Caring for a Three Legged Dog or Cat
Tripawds is the place to learn how to care for a three legged dog or cat, with answers about dog leg amputation, and cat amputation recovery from many years of member experiences.
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29 June 2022
My dog Enzo started limping about 3 weeks ago. I took him to the vet a couple days after it started, and she suspected a sprain or torn ACL. Prescribed rest and anti-inflammatories. It wasn't getting better after a few days so she suggested a consult with an orthopedic specialist, whihc was yesterday. Sadly, not a torn ACL, but a tumor, presumed to be osteosarcoma. After a whirlwind of research and calls, he is scheduled for amputation tomorrow and has an appointment with oncology on the 13th. The ortho vet only took one chest x-ray, which was clear, my vet will take 3 views tomorrow morning before surgery to make sure the chest is clear before sedating and surgery. so I'm really hoping there is surgery tomorrow, because that will mean his chest is clear right now.
Enzo is a 96 pound, Great Pyrenees/Rough Collie mix. And the most wonderful boy. How do I best help him when I bring him home tomorrow? He can stay at the clinic overnight, but they have no overnight care so I would rather him be home with me. Any suggestions or tips on getting my home, and myself, ready? We have hardwood floors and tile, with a few area rugs, I was going to go out tomorrow and try to pick up some inexpensive runners to put down. Do I need to keep him in a contained area for a few days, or can he move around as he wishes? I have a harness ordered, but planned to help him around using a bedsheet until it arrives. We have 2 other dogs in the house, both large dogs. Should I keep him separated from them and for how long? I'm just worried they might bump into him and knock him over when he's wobbly. This has happened really quickly and totally blindsided me. I also already take another dog to physical therapy (water and laser) so I have a great PT to work with. How soon do most people start with PT?
Any help, tips, or suggestions, are appreciated! I'm a bit of a mess right now, worried about surgery, worried about getting him through recovery, and mostly worried about the cancer. But one step at a time, and first is surgery, then recovery.
18 October 2009
Hello and welcome, your future posts will not have to wait for approval.
I'm sorry you are having to deal with all of this, but this is the best place to be when dealing with amputation and cancer.
Our surgeon told us that Maggie was only allowed short, leashed potty breaks for the first two weeks. A small recovery area with good traction and no jumping temptations might be a good idea, it will also keep the other dogs away. On that topic, most here report that the other dogs were careful around the new Tripawd- but I had a very different experience. My younger dog actually attacked my new Tripawd when they were re-introduced after surgery. It is probably a good idea to keep them apart until Enzo gets his sea legs.
I would not leave one of my dogs at an unattended clinic overnight either, good call there. Just be aware that dogs can be quite wonky after surgery and can be very vocal. Have the number of the nearest emergency vet handy just in case- you shouldn't need it but better to have it handy than have to search for it. Understand what pain meds he is coming home with and the dosing schedule.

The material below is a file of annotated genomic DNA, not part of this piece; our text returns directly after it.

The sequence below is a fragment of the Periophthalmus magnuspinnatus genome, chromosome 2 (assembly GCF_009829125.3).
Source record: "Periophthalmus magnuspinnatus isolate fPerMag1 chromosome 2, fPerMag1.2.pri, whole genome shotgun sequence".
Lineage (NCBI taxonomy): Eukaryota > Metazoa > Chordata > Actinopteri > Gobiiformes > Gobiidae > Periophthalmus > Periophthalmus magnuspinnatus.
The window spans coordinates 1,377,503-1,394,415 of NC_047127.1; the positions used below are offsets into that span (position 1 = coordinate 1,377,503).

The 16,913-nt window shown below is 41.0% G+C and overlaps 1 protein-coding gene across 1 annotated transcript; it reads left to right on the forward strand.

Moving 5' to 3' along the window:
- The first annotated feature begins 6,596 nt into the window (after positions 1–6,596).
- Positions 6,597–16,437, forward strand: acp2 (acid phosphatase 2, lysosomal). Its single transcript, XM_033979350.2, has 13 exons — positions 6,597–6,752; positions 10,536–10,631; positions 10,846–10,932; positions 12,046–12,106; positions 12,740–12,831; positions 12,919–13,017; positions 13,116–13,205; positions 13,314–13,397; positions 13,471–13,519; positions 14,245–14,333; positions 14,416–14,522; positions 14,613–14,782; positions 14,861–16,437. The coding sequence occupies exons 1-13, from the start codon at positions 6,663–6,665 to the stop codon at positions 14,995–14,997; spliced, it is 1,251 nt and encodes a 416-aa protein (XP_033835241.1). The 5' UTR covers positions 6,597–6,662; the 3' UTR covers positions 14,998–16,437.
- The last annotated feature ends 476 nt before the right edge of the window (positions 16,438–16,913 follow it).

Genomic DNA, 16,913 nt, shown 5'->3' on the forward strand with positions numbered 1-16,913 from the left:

If the bed sheet is too hard to maneuver with then you can make a DIY sling out of a cloth grocery bag.
You've got a great mindset- one step at a time! Stay strong and positive when you are around Enzo to show him everything is fine.
You are not alone, we have been there and can help!
Karen and the Spirit Pug Girls
25 April 2007
Hi Sharon and Enzo, welcome to the club nopawdy wants to join! I'm sending tons of and wishes for an uneventful surgery and speedy recovery.
Karen gave you fantastic spot-on insight. To that I'll add that having good pain management will make recovery so much easier for all of you. Keep in mind the first night home will be especially rough since he's coming home same day, but it's nothing you can't handle. Have a conversation with the clinic team to make sure he has the best pain meds after surgery. Ask them about staggering the meds so that he has consistent relief all day long. We tend to see that when new Tripawds are given meds 3x daily instead of 2x, it makes a big difference.
Yes, keep him calm and in a smaller part of your home. You want to minimize his movement to avoid messing with the incision. Not necessarily crate him but do keep him in a place where he's not jumping on furniture and wrestling with the other pups. There will be plenty of time for that later.
Let us know if you have any questions OK? We are here for you!
26 June 2022
I just read your story and you literally sound just like me and my dog Beast 2 weeks ago.
He had staples removed yesterday and walking on his own now while wearing his new tripawd harness (for safety)
What I learned thus far: you have to cover those hardwood floors with no slip runners (tile seems to be ok)
You have to write down the times of all the meds your dog needs to take. Be on it! Set an alarm if you need. And call the vet if the dog seems to doppie or in too much pain! Dont wait to call them.
Keep all other animals away till the wound heals and staples are out! you cant take the chance of the others licking the wound, the dog lashing out at them, or one of them walking or scratching them (right on the wound)
Crate the dog (with the e-collar on) when/if you leave the house/dog unattended or any reason.
I slept in an empty room (and still am) with a mattress on the floor with beast and a baby gate closing off other animals till he is completely healed and mobility and pain is restored.
Keep on your dog to drink fluids, and dont let them stay in one position too long.
Lastly, keep reading, updating, and posting